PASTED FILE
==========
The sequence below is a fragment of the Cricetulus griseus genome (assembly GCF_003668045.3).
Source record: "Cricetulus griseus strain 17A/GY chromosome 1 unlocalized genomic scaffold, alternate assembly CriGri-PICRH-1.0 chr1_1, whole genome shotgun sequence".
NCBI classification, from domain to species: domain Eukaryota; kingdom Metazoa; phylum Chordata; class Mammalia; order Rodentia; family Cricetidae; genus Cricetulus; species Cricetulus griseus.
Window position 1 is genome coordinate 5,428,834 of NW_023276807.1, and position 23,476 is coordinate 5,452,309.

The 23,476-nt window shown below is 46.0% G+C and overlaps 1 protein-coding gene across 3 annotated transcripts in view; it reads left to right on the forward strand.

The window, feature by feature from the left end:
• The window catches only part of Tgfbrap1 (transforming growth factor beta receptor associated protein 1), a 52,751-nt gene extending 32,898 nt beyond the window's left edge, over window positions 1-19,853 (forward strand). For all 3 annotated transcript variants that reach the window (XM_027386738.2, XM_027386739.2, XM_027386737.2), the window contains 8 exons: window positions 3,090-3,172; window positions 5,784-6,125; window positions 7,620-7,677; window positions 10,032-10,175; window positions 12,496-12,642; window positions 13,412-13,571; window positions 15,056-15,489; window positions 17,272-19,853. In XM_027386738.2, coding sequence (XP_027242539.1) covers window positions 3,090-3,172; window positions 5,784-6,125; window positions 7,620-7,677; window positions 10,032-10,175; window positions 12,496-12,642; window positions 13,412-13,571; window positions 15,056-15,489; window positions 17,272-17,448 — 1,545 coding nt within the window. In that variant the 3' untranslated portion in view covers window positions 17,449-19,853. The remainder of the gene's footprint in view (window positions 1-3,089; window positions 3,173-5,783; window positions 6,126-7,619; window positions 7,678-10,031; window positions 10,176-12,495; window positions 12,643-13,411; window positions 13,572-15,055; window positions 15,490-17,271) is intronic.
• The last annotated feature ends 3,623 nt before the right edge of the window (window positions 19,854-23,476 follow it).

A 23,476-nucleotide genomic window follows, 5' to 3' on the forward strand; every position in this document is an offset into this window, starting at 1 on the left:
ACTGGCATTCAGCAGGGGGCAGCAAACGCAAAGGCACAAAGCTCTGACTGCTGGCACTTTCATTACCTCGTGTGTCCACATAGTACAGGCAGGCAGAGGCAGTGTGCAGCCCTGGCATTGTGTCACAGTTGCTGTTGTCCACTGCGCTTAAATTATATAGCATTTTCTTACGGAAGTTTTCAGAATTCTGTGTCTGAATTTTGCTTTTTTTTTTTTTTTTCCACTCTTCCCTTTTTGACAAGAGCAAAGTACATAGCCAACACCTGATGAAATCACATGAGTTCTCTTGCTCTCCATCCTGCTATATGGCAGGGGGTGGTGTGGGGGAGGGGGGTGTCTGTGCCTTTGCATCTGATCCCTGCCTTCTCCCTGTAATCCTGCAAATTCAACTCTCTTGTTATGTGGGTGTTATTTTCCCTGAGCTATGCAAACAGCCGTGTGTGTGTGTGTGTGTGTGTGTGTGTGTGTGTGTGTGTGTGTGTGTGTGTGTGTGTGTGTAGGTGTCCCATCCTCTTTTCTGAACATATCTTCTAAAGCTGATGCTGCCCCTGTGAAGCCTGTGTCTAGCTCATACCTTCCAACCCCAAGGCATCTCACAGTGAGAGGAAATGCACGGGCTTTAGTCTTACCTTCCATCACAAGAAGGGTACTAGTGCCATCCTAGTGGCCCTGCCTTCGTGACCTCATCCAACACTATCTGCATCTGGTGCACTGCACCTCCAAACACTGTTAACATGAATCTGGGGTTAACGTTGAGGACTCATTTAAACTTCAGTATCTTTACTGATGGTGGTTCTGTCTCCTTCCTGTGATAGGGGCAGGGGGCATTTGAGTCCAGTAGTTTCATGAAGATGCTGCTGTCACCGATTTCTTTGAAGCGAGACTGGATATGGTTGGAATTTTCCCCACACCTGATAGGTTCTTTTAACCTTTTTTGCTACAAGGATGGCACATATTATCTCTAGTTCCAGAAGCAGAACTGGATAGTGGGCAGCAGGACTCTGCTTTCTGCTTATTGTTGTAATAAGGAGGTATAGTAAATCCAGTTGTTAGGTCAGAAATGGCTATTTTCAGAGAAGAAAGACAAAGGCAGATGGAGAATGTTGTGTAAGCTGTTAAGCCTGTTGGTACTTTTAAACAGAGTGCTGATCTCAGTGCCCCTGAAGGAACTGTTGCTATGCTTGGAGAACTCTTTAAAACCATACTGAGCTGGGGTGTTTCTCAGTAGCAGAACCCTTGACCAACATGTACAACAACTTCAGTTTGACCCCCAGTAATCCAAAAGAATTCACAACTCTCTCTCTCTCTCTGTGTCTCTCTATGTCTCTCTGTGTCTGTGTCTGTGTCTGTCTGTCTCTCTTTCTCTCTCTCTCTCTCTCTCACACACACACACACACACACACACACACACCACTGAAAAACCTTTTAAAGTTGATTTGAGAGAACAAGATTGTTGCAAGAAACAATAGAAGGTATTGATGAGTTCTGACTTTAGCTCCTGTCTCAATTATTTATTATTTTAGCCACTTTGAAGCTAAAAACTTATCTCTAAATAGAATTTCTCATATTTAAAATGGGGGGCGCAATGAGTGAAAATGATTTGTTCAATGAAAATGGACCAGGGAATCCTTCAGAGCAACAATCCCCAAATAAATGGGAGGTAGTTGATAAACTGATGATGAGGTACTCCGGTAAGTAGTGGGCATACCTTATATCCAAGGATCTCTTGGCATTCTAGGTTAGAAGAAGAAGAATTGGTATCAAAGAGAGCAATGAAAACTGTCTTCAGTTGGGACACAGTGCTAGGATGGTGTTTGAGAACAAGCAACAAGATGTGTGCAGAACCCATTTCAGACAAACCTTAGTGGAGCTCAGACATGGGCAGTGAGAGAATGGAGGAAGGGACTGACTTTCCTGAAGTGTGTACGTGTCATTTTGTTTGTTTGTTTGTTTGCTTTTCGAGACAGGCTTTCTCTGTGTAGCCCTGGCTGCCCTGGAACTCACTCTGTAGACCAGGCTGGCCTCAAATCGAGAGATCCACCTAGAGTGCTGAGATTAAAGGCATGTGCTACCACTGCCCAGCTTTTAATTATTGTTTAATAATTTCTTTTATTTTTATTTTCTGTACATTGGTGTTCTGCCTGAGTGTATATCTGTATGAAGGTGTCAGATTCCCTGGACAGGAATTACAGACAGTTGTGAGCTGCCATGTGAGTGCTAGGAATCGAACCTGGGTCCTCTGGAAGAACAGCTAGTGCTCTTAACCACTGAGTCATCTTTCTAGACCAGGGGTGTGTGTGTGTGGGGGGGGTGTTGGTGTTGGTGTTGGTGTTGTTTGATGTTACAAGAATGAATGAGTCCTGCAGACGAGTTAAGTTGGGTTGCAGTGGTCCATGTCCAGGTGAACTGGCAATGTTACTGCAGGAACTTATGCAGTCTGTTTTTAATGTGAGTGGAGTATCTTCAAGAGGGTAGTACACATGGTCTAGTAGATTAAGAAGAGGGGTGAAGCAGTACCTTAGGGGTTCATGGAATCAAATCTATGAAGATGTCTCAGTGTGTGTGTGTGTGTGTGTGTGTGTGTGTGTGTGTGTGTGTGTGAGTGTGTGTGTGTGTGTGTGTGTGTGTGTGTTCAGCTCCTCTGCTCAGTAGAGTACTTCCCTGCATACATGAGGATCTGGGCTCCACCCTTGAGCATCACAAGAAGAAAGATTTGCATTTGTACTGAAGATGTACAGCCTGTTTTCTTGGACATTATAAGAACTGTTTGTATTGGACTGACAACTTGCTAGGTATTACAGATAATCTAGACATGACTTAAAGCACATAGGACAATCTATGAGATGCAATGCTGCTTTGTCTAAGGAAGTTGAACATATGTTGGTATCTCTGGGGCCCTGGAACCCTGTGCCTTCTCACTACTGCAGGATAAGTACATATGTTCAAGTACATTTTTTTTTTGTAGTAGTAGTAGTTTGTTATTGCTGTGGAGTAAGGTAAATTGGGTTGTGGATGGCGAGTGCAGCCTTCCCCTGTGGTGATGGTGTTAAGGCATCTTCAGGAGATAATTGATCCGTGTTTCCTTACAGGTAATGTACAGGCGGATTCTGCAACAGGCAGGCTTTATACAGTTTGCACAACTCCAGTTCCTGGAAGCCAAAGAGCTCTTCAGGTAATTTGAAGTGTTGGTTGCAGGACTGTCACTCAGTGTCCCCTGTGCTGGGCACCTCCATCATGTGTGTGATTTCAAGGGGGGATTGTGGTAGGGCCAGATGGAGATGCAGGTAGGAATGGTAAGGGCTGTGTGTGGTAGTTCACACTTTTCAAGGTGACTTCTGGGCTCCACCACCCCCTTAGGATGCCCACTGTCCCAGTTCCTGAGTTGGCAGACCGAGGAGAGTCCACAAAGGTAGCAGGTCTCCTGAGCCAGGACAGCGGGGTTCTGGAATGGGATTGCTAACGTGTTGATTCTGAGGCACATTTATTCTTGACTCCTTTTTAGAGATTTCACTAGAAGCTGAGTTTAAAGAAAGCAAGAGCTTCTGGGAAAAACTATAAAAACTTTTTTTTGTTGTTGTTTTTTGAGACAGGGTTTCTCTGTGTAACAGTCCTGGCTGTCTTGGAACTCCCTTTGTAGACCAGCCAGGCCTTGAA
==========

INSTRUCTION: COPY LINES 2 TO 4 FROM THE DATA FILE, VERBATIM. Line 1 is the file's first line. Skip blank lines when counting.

Source record: "Cricetulus griseus strain 17A/GY chromosome 1 unlocalized genomic scaffold, alternate assembly CriGri-PICRH-1.0 chr1_1, whole genome shotgun sequence".
NCBI classification, from domain to species: domain Eukaryota; kingdom Metazoa; phylum Chordata; class Mammalia; order Rodentia; family Cricetidae; genus Cricetulus; species Cricetulus griseus.
Window position 1 is genome coordinate 5,428,834 of NW_023276807.1, and position 23,476 is coordinate 5,452,309.